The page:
7. Another problem detected by Kasia midway through, was that assessing journals when logged in to UC's computer network, may yield false positive access readings, as the UC network may at times be registered on the journal database and therefore granted access as a fee paying institution. While I have double checked, there is room for error here, so my findings a maximum readings.
  8. Am not proceeding at this point, until I can work out the most efficient way to grow my list. Need to perhaps copy past Lamps full list, and somehow delete repeated items.
  9. Findings to date:
  1. of the 67 Education journals assessed to date, 16 grant open access.
  2. of those 16, none offer free and reusable copyrights.
  3. of those 16, 2 offer their publications in open, reusable and accessible formats (where PDF is generally not considered an open, reusable or accessible format)

Notes on the survey of government related journals[edit]

Included in this section of the survey is Governance and Public Administration.

Results[edit]

Review of the 2010 ERA guideline documents[edit]

Survey of ERA ranked journals against open publishing criteria[edit]

  • Overall results
  • General comments on the method
  • General comments on the criteria
  • General comments about ERA

Discipline results[edit]

Disaster response/management[edit]

Nutrition[edit]

Midwifery[edit]

Nursing[edit]

Psychology[edit]

One hundred and twenty two A* and A ERA ranked journals (Commonwealth of Australia, 2010) were reviewed, as well as * non-ranked open journals.

Sport science[edit]

Education[edit]

Government[edit]

Validation[edit]

  • Networked discussion on the formulation of evaluation criteria (see discussion page)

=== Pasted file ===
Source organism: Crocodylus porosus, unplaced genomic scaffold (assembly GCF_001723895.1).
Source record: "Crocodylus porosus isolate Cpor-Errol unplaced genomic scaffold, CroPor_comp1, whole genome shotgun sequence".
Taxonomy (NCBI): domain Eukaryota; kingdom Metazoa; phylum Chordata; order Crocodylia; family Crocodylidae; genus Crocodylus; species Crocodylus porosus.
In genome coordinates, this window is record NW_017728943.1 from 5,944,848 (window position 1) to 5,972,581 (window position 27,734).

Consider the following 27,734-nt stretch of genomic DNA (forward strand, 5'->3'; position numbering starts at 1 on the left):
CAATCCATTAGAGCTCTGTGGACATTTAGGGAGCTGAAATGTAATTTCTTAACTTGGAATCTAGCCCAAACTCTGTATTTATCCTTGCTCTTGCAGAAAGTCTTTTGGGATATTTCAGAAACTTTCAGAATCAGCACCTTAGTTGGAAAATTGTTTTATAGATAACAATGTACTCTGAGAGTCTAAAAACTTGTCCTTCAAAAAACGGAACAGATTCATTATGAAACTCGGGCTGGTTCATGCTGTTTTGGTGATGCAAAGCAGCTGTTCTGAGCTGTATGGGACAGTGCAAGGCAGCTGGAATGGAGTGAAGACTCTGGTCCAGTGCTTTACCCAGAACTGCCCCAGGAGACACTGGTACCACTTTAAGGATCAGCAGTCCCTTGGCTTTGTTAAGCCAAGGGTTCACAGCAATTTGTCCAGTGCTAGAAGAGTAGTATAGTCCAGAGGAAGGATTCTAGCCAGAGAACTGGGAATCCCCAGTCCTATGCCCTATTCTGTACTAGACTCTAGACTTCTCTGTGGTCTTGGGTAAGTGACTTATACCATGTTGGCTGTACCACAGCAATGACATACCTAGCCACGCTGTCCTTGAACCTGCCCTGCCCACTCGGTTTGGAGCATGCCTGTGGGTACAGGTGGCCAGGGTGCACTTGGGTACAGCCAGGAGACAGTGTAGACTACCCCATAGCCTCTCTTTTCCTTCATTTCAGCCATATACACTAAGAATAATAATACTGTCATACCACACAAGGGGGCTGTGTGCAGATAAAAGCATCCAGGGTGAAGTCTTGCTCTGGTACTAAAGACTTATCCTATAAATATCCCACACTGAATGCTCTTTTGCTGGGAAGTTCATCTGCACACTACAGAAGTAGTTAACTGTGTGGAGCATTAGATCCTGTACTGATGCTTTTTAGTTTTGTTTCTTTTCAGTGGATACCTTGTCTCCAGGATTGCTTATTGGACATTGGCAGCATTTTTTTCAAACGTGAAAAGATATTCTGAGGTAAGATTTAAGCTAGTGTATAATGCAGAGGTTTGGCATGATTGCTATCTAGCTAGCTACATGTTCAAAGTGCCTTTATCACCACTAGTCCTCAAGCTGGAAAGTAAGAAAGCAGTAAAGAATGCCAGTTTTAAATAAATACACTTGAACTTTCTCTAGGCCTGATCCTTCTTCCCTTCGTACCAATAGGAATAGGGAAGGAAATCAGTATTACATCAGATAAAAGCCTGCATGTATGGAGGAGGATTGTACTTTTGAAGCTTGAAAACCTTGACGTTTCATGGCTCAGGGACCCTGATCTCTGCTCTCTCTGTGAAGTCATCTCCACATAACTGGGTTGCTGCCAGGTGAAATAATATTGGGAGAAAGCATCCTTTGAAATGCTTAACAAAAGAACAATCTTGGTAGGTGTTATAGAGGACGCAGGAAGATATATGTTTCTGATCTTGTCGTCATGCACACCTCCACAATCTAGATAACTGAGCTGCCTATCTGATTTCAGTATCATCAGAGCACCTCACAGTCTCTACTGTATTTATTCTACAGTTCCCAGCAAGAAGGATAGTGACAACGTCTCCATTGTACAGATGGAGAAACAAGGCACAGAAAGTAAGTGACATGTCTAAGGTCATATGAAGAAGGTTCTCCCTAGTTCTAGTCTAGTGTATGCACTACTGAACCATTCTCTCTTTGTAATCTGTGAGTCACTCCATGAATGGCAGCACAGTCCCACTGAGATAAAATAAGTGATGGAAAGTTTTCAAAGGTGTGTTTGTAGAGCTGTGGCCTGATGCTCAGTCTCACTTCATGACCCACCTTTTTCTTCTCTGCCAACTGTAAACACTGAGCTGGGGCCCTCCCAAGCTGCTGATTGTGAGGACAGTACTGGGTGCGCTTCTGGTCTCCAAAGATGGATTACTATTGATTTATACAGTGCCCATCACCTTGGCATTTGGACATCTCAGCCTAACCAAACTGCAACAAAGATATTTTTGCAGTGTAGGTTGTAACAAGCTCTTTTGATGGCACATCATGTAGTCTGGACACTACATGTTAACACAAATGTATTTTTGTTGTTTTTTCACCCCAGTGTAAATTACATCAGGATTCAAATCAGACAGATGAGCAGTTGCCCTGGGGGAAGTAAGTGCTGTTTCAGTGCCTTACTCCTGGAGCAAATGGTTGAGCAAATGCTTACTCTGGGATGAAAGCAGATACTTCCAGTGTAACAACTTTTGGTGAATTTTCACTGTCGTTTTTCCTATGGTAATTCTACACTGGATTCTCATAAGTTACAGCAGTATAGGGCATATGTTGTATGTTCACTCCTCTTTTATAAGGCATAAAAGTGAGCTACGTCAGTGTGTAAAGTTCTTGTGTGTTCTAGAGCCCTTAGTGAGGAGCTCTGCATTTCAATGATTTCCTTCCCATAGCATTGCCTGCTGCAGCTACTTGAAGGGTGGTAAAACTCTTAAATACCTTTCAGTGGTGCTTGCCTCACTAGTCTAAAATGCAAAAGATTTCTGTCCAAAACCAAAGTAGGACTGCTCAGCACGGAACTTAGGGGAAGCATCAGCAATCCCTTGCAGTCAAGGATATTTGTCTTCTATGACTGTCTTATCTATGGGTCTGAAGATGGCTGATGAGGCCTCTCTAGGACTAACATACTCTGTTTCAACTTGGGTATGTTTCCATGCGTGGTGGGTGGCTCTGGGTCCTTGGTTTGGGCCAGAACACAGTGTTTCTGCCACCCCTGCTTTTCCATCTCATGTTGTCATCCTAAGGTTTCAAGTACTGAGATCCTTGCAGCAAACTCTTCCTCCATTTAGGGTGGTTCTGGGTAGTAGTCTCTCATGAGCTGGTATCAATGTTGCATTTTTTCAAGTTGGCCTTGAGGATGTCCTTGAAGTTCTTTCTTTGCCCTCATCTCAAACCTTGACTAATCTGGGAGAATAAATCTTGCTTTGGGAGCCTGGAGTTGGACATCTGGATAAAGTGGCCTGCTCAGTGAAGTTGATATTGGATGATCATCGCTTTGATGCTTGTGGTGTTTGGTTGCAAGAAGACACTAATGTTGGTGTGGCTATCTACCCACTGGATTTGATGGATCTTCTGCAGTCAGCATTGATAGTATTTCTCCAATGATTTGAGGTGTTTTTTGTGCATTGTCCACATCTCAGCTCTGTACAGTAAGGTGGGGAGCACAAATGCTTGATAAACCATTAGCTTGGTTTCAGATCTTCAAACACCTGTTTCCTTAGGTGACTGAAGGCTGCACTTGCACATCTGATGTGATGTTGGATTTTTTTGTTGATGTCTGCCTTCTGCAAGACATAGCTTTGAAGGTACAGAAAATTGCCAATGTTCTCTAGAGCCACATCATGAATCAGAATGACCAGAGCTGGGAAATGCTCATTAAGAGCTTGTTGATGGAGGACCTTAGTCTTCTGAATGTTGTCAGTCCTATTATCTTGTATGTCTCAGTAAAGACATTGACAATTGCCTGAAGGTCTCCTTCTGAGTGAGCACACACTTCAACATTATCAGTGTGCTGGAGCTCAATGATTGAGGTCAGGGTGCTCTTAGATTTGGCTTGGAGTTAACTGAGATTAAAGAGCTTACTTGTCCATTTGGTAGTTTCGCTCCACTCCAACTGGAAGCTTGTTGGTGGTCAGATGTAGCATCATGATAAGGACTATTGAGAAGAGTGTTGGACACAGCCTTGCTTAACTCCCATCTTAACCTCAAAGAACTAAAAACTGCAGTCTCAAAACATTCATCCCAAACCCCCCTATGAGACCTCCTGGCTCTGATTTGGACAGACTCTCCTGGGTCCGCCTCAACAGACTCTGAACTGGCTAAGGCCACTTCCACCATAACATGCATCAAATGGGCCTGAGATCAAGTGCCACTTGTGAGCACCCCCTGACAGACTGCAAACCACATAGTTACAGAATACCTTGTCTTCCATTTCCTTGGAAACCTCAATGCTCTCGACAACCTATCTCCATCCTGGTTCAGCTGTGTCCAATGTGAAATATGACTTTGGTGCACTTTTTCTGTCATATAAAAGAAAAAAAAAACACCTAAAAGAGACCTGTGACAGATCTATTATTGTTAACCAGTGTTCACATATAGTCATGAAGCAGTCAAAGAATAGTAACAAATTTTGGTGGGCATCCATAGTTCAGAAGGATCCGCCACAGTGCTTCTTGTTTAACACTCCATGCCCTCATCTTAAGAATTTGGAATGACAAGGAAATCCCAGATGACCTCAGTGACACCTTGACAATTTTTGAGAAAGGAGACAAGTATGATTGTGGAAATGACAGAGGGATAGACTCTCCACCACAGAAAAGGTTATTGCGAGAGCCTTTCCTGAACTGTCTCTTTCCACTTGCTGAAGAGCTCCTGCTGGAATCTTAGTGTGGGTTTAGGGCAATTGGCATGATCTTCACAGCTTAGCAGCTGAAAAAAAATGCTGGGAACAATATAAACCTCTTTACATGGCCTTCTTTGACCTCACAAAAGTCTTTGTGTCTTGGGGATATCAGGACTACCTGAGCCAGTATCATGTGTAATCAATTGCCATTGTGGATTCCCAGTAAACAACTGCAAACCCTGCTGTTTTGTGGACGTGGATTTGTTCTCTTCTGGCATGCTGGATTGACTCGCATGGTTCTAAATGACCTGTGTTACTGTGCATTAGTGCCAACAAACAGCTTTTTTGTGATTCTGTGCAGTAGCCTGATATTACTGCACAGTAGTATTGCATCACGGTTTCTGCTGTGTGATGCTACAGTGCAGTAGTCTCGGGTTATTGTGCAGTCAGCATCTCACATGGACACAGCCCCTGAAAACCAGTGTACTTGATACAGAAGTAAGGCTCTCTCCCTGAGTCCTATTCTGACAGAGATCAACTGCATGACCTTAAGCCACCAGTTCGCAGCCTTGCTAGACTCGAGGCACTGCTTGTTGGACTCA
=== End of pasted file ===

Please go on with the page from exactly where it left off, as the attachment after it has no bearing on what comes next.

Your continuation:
• Pre publication response from ARC
  • Project delay pending clarification on the dropping of ranking in the ERA list

Discussion[edit]

Recommendations

See also[edit]

Appendices[edit]

See also[edit]

Catgeory:Open formats

External links[edit]

References[edit]

<references> Pappalardo, Kylie M., Fitzgerald, Brian F., Fitzgerald, Anne M., Kiel-Chisholm, Scott D., Georgiades, Jenny, & Austin, Anthony C. (2008). Open access journals. In Understanding Open Access in the Academic Environment: A Guide for Authors (Ch 5).

Hartsock, N,(1986), Money, Sex, and Power: Toward a Feminist Historical Materialism, Northeastern University Press

<references>

  1. Blackall, L. Neill, J. (2010) Open education and research at the University of Canberra. Knowledge Commercialisation Australasia, retrieved from en.wikiversity.org 13 May 2011.
  2. "According to the science journalist, Spencer Reiss, roughly 95 percent of peer reviewed research papers in the life sciences are still withheld by commercial publishers, such as Elsevier and Springer, for whom scientific publishing is a $10 billion global business, growing 10 percent a year." Kelleher, W. J. (2008). Resisting the Open Access Movement.
  3. Reiss, S. (2005). Science wants to be free: The argument for open-access journals. Technology Review.
  4. Slattery, L. (2010) Copyright staff get more than they give to authors and artists. The Australian February 18, 2010, retrieved 13 May 2011.
  5. Hartwich, O. M. (2009). Let internet replace journals. The Australian. November 25, 2009, retrieved 13 May 2011.
  6. [http://www.finance.gov.au/publications/govresponse20report/index.html#recommendation-06 Australian Ministry for Finance and Deregulation endorsing recommendations
  7. New Zealand Government Open Access and Licensing Framework (NZGOAL)
  8. The Commission of the European Communities recommendation on the management of intellectual property in knowledge transfer activities and Code of Practice for universities and other public research organisations
  9. The USA Federal Research Public Access Act
  10. Section 183 of the Copyright Act of 1968
  11. [2]
  12. Various authors. (2011). Technical Issues for PDF. Wikipedia 23 May 2011
  13. Ranked Journals ERA list csv file
  14. [3]